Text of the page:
Quarter of investors: Thumbs-down to Michael Dell

Most Dell investors still support CEO Michael Dell's re-election to the board, but a sizable 25 percent vote against him.

Lance Whitney
Lance Whitney Contributing Writer
Lance Whitney is a freelance technology writer and trainer and a former IT professional. He's written for Time, CNET, PCMag, and several other publications. He's the author of two tech books--one on Windows and another on LinkedIn.
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Investor frustration with Dell has now hit its founder and CEO.

Dell CEO Michael Dell
Dell CEO Michael Dell Dell

Twenty-five percent of Dell stockholders voted to withhold support for Michael Dell to serve on the board of directors at a Dell investor meeting on Thursday. The figure represented 377.8 million of 1.5 billion votes.

Though 75 percent approved retaining Dell as chairman, the "protest" vote was a clear signal sent by unhappy shareholders to the company, according to Patrick McGurn, special counsel for ISS, a proxy-advisory firm.

McGurn told The Wall Street Journal that any withhold vote over 20 percent is "something that boards take notice of and pay attention to."

For Michael Dell, who is clearly identified with the company as its founder, "it has to be a wake up call," added McGurn. Between 2005 and 2009, Dell never received more than 4 percent of votes withheld, according to ISS.

In response to the shareholder vote, Dell issued the following statement: "The Dell Board of Directors recently expressed its unanimous confidence in Michael Dell's leadership of the company. A majority of shareholders agreed and last week reelected Mr. Dell to the board."

But the lagging support from some investors comes amid a variety of problems and challenges for the PC maker. Though the past few quarters have seen a rebound in earnings and sales, Dell was hit hard by the economic downturn and is still struggling to bounce back.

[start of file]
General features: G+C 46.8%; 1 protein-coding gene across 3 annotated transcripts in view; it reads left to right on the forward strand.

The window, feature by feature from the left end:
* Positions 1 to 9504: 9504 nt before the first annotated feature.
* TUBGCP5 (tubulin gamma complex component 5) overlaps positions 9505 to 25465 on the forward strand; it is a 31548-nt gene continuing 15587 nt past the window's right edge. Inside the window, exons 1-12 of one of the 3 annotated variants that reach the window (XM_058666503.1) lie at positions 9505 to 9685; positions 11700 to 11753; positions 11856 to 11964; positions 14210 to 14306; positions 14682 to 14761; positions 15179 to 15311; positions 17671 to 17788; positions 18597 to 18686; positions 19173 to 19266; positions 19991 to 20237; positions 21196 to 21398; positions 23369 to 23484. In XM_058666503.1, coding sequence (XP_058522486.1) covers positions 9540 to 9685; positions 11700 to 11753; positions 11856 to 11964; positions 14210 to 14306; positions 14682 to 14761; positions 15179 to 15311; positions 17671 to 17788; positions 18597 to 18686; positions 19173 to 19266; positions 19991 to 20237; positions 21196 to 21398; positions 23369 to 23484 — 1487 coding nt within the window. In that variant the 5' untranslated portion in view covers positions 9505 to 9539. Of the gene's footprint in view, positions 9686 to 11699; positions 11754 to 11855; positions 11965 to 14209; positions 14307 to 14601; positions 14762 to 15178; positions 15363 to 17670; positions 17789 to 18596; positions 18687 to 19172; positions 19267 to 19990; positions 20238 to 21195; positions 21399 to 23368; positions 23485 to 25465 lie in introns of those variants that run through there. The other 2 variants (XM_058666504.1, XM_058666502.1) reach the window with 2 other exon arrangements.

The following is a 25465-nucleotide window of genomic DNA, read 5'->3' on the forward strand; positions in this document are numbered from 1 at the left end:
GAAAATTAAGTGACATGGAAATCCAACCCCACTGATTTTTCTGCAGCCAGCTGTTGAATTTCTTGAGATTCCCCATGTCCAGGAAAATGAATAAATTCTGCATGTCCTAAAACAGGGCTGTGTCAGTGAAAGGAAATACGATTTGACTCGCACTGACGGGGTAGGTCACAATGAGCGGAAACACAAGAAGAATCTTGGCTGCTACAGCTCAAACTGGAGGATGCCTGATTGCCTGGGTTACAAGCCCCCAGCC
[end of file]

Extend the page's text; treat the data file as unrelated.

Beyond its financial performance, the company has been mired in regulatory and accounting scandals. It recently paid $100 million to settle a complaint from the Securities and Exchange Commission that it had received payments from Intel to snub processors from rival Advanced Micro Devices. Separately, Michael Dell also agreed to pay a $4 million civil penalty.

Referencing the SEC payment, two large labor unions--the American Federation of State, Country and Municipal Employees and the American Federation of Labor and Congress of Industrial Organizations--had both urged investors to vote against Michael Dell in a letter sent August 3.

The company has also been involved in a lawsuit with Advanced Internet Technologies in which it is accused of withholding documents and communications related to a problem of defective capacitors on PC motherboards several years ago. Dell has denied charges that it knew about the faulty components but told its service staffers to deny the defect in their dealings with customers.

Once the world's biggest PC vendor, Dell is now in third place behind Hewlett-Packard and Acer. The company has been trying to expand its market through a series of acquisitions, buying Perot Systems last year for $3.9 billion and just agreeing to scoop up storage vendor 3Par for $1.15 billion.

Updated 8/19 at 3:15 a.m. PDT with response from Dell.